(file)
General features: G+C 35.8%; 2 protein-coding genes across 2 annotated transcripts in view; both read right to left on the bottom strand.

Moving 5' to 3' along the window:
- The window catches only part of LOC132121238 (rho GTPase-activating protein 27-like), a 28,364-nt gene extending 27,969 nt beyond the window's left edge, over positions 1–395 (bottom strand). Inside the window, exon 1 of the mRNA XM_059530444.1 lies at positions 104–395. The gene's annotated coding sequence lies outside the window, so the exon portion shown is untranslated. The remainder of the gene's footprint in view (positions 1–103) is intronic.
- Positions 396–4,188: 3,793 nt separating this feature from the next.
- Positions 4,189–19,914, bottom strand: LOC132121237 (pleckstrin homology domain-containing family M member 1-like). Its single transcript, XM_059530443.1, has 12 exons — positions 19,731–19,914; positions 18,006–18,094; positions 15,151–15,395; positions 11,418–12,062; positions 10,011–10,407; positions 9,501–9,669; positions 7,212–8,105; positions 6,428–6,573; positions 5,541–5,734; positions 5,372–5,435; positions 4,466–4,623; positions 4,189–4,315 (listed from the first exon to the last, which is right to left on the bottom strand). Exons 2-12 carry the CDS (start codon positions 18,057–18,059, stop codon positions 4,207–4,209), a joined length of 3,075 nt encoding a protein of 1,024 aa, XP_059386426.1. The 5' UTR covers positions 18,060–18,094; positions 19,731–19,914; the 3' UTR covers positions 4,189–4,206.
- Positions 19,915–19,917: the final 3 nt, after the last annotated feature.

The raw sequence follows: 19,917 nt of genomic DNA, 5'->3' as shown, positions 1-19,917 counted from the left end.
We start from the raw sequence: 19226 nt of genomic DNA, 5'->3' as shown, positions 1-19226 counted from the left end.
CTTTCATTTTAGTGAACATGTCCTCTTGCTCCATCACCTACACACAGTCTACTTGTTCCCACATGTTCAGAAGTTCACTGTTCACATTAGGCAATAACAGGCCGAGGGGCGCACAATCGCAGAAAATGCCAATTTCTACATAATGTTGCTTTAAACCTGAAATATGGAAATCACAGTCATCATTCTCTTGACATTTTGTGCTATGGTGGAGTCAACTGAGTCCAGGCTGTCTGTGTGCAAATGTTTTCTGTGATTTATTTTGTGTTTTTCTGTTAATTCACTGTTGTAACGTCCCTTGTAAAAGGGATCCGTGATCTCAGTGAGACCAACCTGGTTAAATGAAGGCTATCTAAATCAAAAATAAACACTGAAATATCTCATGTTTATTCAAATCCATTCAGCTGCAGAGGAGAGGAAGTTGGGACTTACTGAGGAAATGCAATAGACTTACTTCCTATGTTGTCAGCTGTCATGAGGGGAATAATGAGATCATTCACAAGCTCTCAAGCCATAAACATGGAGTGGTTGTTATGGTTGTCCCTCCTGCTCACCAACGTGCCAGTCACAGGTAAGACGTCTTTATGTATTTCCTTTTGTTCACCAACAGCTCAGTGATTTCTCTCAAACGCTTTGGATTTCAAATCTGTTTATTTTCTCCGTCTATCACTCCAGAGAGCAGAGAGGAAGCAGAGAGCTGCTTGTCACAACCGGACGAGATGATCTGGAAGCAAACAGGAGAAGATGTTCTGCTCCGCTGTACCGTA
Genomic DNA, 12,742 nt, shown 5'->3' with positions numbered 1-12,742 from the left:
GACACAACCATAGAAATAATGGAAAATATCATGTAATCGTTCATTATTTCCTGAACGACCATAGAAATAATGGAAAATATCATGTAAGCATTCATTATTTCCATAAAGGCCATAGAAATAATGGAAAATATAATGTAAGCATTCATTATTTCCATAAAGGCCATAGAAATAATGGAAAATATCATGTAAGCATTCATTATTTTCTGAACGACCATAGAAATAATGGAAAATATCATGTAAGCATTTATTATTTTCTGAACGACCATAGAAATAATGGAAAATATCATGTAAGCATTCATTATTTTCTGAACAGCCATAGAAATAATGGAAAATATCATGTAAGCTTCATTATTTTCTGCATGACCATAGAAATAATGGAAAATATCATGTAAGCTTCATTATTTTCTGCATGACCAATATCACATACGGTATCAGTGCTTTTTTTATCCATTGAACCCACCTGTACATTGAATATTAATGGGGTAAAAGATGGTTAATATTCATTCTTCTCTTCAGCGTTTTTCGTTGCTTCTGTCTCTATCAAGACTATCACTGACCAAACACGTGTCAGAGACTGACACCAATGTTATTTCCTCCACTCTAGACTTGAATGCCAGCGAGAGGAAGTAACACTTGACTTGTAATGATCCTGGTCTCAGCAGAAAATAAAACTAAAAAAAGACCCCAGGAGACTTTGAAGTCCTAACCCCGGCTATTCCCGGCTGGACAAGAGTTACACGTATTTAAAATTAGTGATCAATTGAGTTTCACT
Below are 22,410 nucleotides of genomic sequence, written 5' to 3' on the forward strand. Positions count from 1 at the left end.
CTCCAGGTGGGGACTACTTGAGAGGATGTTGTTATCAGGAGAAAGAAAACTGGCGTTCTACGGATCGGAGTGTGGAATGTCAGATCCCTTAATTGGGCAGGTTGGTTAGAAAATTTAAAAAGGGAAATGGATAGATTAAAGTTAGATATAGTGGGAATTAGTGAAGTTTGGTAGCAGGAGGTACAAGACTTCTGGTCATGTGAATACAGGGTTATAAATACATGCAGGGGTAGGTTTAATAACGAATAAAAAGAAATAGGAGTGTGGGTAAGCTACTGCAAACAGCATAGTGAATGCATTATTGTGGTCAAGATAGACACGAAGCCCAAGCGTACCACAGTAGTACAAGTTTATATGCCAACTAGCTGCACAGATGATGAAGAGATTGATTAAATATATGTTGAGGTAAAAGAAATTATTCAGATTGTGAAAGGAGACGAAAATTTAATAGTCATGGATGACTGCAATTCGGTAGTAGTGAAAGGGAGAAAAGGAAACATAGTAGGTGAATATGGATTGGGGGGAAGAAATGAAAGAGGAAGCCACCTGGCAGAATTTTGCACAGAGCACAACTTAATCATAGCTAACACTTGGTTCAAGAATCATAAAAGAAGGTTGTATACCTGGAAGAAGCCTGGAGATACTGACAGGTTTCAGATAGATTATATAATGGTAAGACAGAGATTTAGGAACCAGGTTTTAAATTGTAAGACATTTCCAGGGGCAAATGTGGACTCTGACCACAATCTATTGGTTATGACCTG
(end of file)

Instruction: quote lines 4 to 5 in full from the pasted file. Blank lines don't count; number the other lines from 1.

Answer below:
- Positions 396–4,188: 3,793 nt separating this feature from the next.
- Positions 4,189–19,914, bottom strand: LOC132121237 (pleckstrin homology domain-containing family M member 1-like). Its single transcript, XM_059530443.1, has 12 exons — positions 19,731–19,914; positions 18,006–18,094; positions 15,151–15,395; positions 11,418–12,062; positions 10,011–10,407; positions 9,501–9,669; positions 7,212–8,105; positions 6,428–6,573; positions 5,541–5,734; positions 5,372–5,435; positions 4,466–4,623; positions 4,189–4,315 (listed from the first exon to the last, which is right to left on the bottom strand). Exons 2-12 carry the CDS (start codon positions 18,057–18,059, stop codon positions 4,207–4,209), a joined length of 3,075 nt encoding a protein of 1,024 aa, XP_059386426.1. The 5' UTR covers positions 18,060–18,094; positions 19,731–19,914; the 3' UTR covers positions 4,189–4,206.